NEWS: South Africa
An imposing figure, against apartheid, Desmond Tutu died in Cape Town at the age of 90.

FILE PHOTO: Archbishop Desmond Tutu gestures at the launch of a human rights campaign marking the 60th anniversary of the signing of the Universal Declaration of Human Rights , December 10, 2007. The campaign aims at getting a billion people to sign in support of the declaration. REUTERS/Mike Hutchings/File Photo (SOUTH AFRICA)

His death was announced by South African Pres­i­dent Cyril Ramaphosa, who called Tutu “a patri­ot with­out equal; a leader of prin­ci­ple and prag­ma­tism who gave mean­ing to the bib­li­cal idea that faith with­out works is dead ”. Tutu had been hos­pi­tal­ized sev­er­al times in recent years.

The pas­sion­ate free­dom activist led the coun­try’s Truth and Rec­on­cil­i­a­tion Com­mis­sion in the 1990s, a gru­el­ing inves­ti­ga­tion that inves­ti­gat­ed crimes com­mit­ted dur­ing the apartheid era. It was wide­ly seen as a cru­cial heal­ing step in South Africa’s tran­si­tion from apartheid to democ­ra­cy. The CVR has become a mod­el for sim­i­lar com­mis­sions in oth­er parts of the continent.

When Tutu first vot­ed in 1994 in South Africa’s first demo­c­ra­t­ic elec­tions, he expressed the unbri­dled joy of a coun­try emerg­ing from a trou­bled past.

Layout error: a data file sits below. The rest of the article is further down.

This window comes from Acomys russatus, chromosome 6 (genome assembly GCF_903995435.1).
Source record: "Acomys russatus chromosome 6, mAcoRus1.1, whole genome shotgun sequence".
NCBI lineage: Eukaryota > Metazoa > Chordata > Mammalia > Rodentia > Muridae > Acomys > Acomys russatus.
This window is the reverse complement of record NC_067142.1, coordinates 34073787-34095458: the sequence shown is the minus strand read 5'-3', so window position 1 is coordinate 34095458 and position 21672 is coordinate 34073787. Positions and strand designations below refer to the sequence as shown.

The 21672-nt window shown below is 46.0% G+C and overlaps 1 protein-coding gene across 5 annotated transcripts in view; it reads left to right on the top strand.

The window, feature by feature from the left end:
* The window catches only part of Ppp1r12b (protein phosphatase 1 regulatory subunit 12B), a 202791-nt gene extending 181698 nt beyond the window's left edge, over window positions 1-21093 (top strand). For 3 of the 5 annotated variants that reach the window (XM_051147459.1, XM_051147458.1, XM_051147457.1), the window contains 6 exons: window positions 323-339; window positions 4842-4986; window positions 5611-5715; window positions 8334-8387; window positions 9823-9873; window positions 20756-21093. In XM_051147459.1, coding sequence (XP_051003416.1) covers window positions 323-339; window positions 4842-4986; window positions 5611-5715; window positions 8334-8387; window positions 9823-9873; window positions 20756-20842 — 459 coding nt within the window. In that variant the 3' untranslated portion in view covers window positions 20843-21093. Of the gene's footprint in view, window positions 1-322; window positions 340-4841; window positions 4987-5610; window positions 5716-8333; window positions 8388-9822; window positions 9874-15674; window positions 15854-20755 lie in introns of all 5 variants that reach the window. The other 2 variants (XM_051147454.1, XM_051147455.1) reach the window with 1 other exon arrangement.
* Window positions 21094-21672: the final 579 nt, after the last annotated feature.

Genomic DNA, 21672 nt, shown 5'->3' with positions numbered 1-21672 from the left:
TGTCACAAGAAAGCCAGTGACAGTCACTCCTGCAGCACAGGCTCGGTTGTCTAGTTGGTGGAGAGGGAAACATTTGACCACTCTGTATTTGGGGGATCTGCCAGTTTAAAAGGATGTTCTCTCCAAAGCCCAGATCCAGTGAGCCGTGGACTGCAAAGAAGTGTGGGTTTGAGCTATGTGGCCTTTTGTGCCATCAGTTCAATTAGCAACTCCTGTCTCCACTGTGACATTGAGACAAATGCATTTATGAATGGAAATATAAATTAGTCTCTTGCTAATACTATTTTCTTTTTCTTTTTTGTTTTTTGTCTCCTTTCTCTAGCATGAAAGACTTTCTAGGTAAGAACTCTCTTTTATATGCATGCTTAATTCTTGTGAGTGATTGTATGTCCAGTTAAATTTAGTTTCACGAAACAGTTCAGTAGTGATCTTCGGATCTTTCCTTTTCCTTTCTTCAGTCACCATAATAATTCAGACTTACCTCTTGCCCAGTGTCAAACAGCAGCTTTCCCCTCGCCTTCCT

It was a long jour­ney to get to this urn. For Desmond Mpi­lo Tutu, son of a high school prin­ci­pal, the church was not his ini­tial voca­tion. After giv­ing up his plan to go to med­ical school, he start­ed out as a teacher. But the cham­pi­on of jus­tice con­sid­ered the infe­ri­or edu­ca­tion that white minor­i­ty rulers forced on black South Africans to be an insult.

Tutu then turned to the priest­hood and was ordained in the Angli­can Church in 1960. Fif­teen years lat­er he became Johan­nes­burg’s first black dean and pub­licly engaged in the strug­gle against apartheid.

The cam­paign­ing priest has been arrest­ed more than once but has drawn strength from his beliefs and fel­low South Africans, he said. He con­demned all forms of vio­lence and con­front­ed both apartheid police and venge­ful black mobs who “stick” with so-called spies by throw­ing tires around their vic­tims and set­ting them on fire. Now firm­ly on the inter­na­tion­al radar, Tutu warned apartheid lead­ers that racism defied God’s will and that apartheid would not succeed.

Be the first to comment

Leave a Reply

Your email address will not be published.